An app that sends the word “Yo” to a phone contact with a single tap. That’s it.
Last week, when investors poured $1.2 million into this simplest of ideas — built by an Israeli engineer in just eight hours — reactions varied from laughter to outright disbelief. Comedian Stephen Colbert lampooned the app, saying, “When I first learned about an app that boils down all your communication into two letters, I expressed myself in one: Y.”
Or Arbel, creator of the new app, and Moshe Hogeg, CEO of the social photo- and video-sharing company Mobli, may have created the app for practical reasons, but it’s caught fire in part because it appeals to basic human brain processes. Arbel and Hogeg are tapping into the brain’s circuitry to activate a “reward center” that stimulates us and, more importantly, keeps us coming back for more.
Your Brain on "Yo's"
When the brain receives a reward, the chemical messenger dopamine floods a pathway to the hypothalamus, the part of the brain that produces hormones that controls basic functions like body temperature, hunger, sleep, and mood.
Kent Berridge, a professor of psychology and neuroscience at the University of Michigan, explains that the addictive nature of rewards that give us hits of dopamine is the result of the interplay between two different systems in the brain: the dopamine, or “wanting,” system and the opioid, or “liking,” system.
And according to Berridge, the wanting system is “more robust, bigger,” than the liking system.
Dopamine is released not just when we receive a reward — such as food, drugs, or a "Yo" — but also when we anticipate one. The wanting switch can be flipped on by cues and triggers that the brain learns over time, activating the system in anticipation of a future reward.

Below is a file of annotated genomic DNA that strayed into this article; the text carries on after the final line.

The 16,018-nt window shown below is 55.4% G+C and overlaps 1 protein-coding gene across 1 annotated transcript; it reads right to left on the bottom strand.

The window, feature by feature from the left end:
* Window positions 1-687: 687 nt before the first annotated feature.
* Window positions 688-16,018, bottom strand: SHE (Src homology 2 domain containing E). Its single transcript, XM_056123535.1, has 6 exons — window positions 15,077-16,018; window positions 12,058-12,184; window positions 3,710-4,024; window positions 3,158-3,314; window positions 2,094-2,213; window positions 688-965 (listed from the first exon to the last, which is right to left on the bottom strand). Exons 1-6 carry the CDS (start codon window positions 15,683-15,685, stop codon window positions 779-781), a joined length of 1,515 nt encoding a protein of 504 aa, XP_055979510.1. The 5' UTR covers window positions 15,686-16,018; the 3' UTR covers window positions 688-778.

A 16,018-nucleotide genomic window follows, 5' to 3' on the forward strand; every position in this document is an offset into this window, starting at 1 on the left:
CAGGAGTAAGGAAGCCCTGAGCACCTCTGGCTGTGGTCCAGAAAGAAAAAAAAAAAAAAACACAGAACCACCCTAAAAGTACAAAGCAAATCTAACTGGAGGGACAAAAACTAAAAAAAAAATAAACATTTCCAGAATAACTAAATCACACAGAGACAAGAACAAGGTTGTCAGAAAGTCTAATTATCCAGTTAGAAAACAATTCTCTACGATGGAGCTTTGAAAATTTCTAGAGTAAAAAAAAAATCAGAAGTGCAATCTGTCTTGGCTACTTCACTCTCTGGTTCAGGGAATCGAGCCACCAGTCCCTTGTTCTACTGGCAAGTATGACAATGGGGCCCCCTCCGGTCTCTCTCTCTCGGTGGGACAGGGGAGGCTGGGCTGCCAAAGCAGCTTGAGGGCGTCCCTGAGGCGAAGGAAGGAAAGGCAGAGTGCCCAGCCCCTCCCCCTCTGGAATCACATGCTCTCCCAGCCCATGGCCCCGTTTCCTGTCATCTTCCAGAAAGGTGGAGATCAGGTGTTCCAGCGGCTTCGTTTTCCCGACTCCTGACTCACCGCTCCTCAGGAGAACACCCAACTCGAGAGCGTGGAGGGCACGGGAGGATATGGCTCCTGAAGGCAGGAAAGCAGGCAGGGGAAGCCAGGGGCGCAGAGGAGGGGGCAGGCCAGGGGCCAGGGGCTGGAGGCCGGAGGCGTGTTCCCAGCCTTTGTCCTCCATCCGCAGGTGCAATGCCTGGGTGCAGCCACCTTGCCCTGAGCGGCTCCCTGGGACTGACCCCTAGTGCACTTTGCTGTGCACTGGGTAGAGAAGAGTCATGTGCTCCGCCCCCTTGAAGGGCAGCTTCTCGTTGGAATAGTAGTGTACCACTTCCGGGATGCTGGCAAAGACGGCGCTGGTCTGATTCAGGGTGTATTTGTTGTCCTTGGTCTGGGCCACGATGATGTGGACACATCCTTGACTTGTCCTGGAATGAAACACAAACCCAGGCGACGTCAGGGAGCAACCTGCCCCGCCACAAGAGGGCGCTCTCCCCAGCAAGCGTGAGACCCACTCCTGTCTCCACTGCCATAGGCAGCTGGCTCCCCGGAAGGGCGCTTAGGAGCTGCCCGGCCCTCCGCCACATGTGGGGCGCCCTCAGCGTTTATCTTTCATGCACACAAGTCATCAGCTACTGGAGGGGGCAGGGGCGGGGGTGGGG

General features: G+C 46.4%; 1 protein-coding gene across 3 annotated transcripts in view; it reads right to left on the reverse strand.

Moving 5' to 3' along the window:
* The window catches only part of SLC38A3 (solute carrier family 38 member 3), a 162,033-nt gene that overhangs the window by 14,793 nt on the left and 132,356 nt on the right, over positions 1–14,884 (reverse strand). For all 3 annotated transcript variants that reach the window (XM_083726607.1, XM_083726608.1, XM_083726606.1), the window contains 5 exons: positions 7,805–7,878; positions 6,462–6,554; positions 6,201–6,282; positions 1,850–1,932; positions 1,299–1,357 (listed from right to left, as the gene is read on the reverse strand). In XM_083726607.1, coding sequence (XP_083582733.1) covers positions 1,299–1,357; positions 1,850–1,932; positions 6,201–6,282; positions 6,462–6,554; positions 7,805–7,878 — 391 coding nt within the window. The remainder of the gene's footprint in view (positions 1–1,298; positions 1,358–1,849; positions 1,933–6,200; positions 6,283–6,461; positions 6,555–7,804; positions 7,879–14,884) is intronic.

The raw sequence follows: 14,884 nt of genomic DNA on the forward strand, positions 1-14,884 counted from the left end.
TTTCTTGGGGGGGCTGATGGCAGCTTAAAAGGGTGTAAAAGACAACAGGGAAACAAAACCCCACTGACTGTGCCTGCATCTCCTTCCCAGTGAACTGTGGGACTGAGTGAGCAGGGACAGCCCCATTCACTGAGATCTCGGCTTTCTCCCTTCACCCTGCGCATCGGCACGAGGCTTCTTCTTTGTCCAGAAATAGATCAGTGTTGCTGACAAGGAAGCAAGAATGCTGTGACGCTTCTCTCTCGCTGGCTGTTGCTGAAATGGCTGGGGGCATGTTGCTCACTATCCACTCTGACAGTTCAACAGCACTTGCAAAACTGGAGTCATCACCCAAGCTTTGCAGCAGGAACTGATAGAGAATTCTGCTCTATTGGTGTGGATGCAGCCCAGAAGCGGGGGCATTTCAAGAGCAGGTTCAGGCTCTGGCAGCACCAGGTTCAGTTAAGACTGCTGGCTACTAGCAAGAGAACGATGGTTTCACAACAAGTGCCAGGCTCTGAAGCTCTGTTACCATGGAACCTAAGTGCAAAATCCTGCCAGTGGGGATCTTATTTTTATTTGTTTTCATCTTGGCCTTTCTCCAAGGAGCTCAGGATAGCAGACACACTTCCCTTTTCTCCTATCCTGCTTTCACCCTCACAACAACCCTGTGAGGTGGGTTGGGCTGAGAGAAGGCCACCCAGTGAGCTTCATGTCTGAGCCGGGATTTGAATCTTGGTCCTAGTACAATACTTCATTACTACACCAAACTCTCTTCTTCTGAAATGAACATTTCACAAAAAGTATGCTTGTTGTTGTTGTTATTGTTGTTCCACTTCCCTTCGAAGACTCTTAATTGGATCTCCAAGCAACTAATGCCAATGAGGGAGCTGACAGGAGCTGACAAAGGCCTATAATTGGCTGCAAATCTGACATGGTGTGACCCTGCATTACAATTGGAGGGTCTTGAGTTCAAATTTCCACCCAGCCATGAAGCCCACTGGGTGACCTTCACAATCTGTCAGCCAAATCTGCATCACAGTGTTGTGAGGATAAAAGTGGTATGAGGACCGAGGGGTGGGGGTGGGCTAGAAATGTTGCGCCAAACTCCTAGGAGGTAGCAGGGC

“The whole brain is wired together, and it only takes, say, three or four synapses to go from the sensation to the system,” Berridge said. “The signals converge on the reward circuitry that loops around the brain.”
Information is enough to power those circuits, fueling our natural curiosity and drive.
“The other thing that can activate the system are information nuggets,” Berridge said. “So cues in that sense are information nuggets.”
Anyone who checks their phone over and over again has experienced this drive for more, seeking the reward of an information package in the form of a text or tweet (or a "Yo"). Dr. Gary Small, a professor psychiatry and behavioral sciences at UCLA, said that texts lights up the same areas of the brain as other addictive substances, like drugs. If teenagers are interrupting their sleep to text or are "hyper-texting," it could lay the groundwork for other addictive behaviors.
Short and Sweet
Arbel and Hogeg had to appeal for the app to be made available to the public at all — Apple originally rejected it from the iTunes Store for its lack of substance. Ironically, it's this lack of substance that gets us hooked in the first place.
Research suggests that the smaller the packet of information, the more we’re left wanting and the more we seek it out. As we move from emails to texts, from texts to tweets, and from tweets to "Yo's", those dopamine circuits are fired more and more rapidly.
“A small taste will turn on the system and absolutely primes and amplifies the system to want more,” Berridge said. “It’s like the cocktail peanut situation. You can’t just have one.”
Engagement and unpredictability are other factors that can trigger this desire, which is why video games and gambling can be so exciting, Berridge explained. “What happens is the dopamine system comes on even stronger than it would if [the cue] were a perfect predictor,” Berridge said. Sending "Yo's" triggers the dopamine system, and the unpredictability of if and when you'll receive one back makes the reaction even more intense.
“This is the stupidest, and most addictive app I’ve ever seen in my life,” reviewers told Hogeg in the app’s early days. Yo reported on Twitter this week that the app has been downloaded over one million times.